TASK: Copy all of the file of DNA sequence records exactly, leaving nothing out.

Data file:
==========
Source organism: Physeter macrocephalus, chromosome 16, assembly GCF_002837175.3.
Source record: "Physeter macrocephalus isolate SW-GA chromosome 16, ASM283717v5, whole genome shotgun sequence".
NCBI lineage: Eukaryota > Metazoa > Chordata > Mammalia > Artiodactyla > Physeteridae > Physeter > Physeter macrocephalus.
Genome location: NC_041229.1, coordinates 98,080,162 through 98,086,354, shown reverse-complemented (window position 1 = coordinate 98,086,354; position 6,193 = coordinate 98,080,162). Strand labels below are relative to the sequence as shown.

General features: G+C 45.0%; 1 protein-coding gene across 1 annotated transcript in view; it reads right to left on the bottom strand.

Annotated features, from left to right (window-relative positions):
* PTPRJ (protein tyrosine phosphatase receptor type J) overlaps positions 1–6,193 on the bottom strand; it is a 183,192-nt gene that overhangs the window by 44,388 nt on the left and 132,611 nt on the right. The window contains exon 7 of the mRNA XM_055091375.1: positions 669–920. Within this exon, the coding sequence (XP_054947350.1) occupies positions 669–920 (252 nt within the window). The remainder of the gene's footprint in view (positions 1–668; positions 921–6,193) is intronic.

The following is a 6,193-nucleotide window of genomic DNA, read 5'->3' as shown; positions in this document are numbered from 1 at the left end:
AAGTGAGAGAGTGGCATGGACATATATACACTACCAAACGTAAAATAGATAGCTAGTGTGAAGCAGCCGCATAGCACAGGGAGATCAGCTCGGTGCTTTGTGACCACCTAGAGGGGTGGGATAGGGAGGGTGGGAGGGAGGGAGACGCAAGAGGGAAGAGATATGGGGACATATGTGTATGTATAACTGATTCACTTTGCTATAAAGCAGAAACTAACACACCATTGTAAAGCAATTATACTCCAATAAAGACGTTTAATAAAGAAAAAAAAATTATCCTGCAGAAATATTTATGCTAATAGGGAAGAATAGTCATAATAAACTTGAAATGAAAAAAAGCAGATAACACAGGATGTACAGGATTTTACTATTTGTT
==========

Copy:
Source organism: Physeter macrocephalus, chromosome 16, assembly GCF_002837175.3.
Source record: "Physeter macrocephalus isolate SW-GA chromosome 16, ASM283717v5, whole genome shotgun sequence".
NCBI lineage: Eukaryota > Metazoa > Chordata > Mammalia > Artiodactyla > Physeteridae > Physeter > Physeter macrocephalus.
Genome location: NC_041229.1, coordinates 98,080,162 through 98,086,354, shown reverse-complemented (window position 1 = coordinate 98,086,354; position 6,193 = coordinate 98,080,162). Strand labels below are relative to the sequence as shown.

General features: G+C 45.0%; 1 protein-coding gene across 1 annotated transcript in view; it reads right to left on the bottom strand.

Annotated features, from left to right (window-relative positions):
* PTPRJ (protein tyrosine phosphatase receptor type J) overlaps positions 1–6,193 on the bottom strand; it is a 183,192-nt gene that overhangs the window by 44,388 nt on the left and 132,611 nt on the right. The window contains exon 7 of the mRNA XM_055091375.1: positions 669–920. Within this exon, the coding sequence (XP_054947350.1) occupies positions 669–920 (252 nt within the window). The remainder of the gene's footprint in view (positions 1–668; positions 921–6,193) is intronic.

The following is a 6,193-nucleotide window of genomic DNA, read 5'->3' as shown; positions in this document are numbered from 1 at the left end:
AAGTGAGAGAGTGGCATGGACATATATACACTACCAAACGTAAAATAGATAGCTAGTGTGAAGCAGCCGCATAGCACAGGGAGATCAGCTCGGTGCTTTGTGACCACCTAGAGGGGTGGGATAGGGAGGGTGGGAGGGAGGGAGACGCAAGAGGGAAGAGATATGGGGACATATGTGTATGTATAACTGATTCACTTTGCTATAAAGCAGAAACTAACACACCATTGTAAAGCAATTATACTCCAATAAAGACGTTTAATAAAGAAAAAAAAATTATCCTGCAGAAATATTTATGCTAATAGGGAAGAATAGTCATAATAAACTTGAAATGAAAAAAAGCAGATAACACAGGATGTACAGGATTTTACTATTTGTT